Photo by Scott Goodwill on Unsplash Photo by Scott Goodwill on Unsplash

Cropland Dynamics and Remote Sensing

Despite the ambitious goal of achieving hunger and poverty eradication by the United Nations, producing sufficient food to feed the ever-growing human population is facing unprecedented challenges across the globe. Agricultural production needs to double its current size within the next three decades to catch up with the increasing demands.

As research and technology proceed, a substantial increase in crop outputs is made possible through agricultural intensification, and increasing annual cropping cycles is among the promising means for sustainable intensification with less impact on the environment. The United States (U.S.) has long been a superpower of food producer and exporter in the world. Agriculture, along with its related industries, contributes over $1 trillion to the US’s gross domestic product and supports 22 million of the country’s total employment.

Exports of maize from the U.S., for example, reached as high as 2.4 billion bushels in 2017, supporting many countries including Mexico and Japan. Among all the food types, crop undergirds the agriculture sector and maintains food security in the US, which pertains to other countries under the accelerated process of globalization. This is the impetus for reliable monitoring of cropland dynamics in the US.

Relying on rich open-accessed satellite imagery data, we have generated classified maps of cropping cycles in 2018 using fused Landsat, Sentinel-2 and MODIS data. The overall accuracy is above 90%. The research project is on-going and will lead to global mapping of cropping cycles covering the conterminous US.

Crop phenological information revealed by remote sensing observations and validated by ground images captured by cameras ([Liu et al. 2020](https://www.qzgeog.com/publication/p2020-liu-crop/))
Crop phenological information revealed by remote sensing observations and validated by ground images captured by cameras (Liu et al. 2020)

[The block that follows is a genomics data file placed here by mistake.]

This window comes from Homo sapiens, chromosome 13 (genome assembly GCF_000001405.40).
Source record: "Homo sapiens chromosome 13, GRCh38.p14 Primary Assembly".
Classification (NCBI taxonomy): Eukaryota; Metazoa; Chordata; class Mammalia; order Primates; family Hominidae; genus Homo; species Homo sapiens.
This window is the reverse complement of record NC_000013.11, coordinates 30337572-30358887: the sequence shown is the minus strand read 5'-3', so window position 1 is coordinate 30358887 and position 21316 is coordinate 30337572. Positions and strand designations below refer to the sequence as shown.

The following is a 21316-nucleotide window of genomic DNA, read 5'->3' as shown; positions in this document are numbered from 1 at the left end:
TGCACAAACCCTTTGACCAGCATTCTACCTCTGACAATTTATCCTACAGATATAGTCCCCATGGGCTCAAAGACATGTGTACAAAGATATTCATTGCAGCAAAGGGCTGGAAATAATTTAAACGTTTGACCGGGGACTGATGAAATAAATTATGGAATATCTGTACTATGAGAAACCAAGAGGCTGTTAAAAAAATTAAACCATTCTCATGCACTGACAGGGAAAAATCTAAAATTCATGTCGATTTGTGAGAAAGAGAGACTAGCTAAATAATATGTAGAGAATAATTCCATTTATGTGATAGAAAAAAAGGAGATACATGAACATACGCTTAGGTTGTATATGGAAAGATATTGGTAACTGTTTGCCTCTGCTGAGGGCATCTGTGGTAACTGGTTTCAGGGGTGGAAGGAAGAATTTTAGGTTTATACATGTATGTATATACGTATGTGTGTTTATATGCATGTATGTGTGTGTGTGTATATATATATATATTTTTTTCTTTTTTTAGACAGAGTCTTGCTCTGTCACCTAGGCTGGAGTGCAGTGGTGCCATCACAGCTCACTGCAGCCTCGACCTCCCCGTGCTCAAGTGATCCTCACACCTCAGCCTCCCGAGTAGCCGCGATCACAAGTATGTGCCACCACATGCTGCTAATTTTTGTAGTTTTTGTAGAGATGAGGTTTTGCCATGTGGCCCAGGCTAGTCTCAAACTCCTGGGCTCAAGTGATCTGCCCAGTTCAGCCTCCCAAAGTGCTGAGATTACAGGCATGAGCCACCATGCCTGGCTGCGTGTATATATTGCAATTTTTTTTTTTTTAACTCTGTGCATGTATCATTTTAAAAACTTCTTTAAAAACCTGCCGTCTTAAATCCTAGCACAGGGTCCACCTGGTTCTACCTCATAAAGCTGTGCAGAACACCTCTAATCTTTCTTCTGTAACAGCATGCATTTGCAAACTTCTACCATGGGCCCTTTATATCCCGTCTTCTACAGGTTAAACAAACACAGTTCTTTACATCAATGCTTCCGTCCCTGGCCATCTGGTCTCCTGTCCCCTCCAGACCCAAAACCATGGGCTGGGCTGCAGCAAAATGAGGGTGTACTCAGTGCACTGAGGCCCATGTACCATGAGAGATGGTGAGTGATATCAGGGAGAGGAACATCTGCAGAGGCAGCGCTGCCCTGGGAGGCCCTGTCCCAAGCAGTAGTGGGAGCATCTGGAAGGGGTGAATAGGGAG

We integrate artificial intelligence and remote sensing to automatically estimate annual cropping cycles at a fine spatial resolution (30m) in the conterminous US during 2013-2020. The estimation is made specifically by first optimizing the selection of temporally and spatially stable pixels as training samples and then classifying cropland pixels with information of annual cropping cycle(s) through integrating machine learning algorithms.

We will use advanced machine learning modules to analyze the “surface” of histograms of NDVI difference to select training sample, and then to automatically classify pixels about the information of cropping cycles.

Flowchart of estimating pixel-based crop harvesting information (by Shiqi Tao)
Flowchart of estimating pixel-based crop harvesting information (by Shiqi Tao)
Figure 1. Study Area: the contiguous United States with four selected regions
Figure 1. Study Area: the contiguous United States with four selected regions
Figure 2. Illustration of stable pixel labeling with tuning parameters
Figure 2. Illustration of stable pixel labeling with tuning parameters

Figure 3. Maps of stable pixels and classified cropping cycles
Figure 3. Maps of stable pixels and classified cropping cycles

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Authors: Shiqi Tao, Qi Zhang, & Chong Liu
Updated: March, 2023

Qi Zhang
Qi Zhang
Research Assistant Professor

Human-Environment Geographer

Shiqi Tao
Shiqi Tao
Doctoral Student

Geographer

Chong Liu
Chong Liu
Assistant Professor

Remote Sensing Geographer

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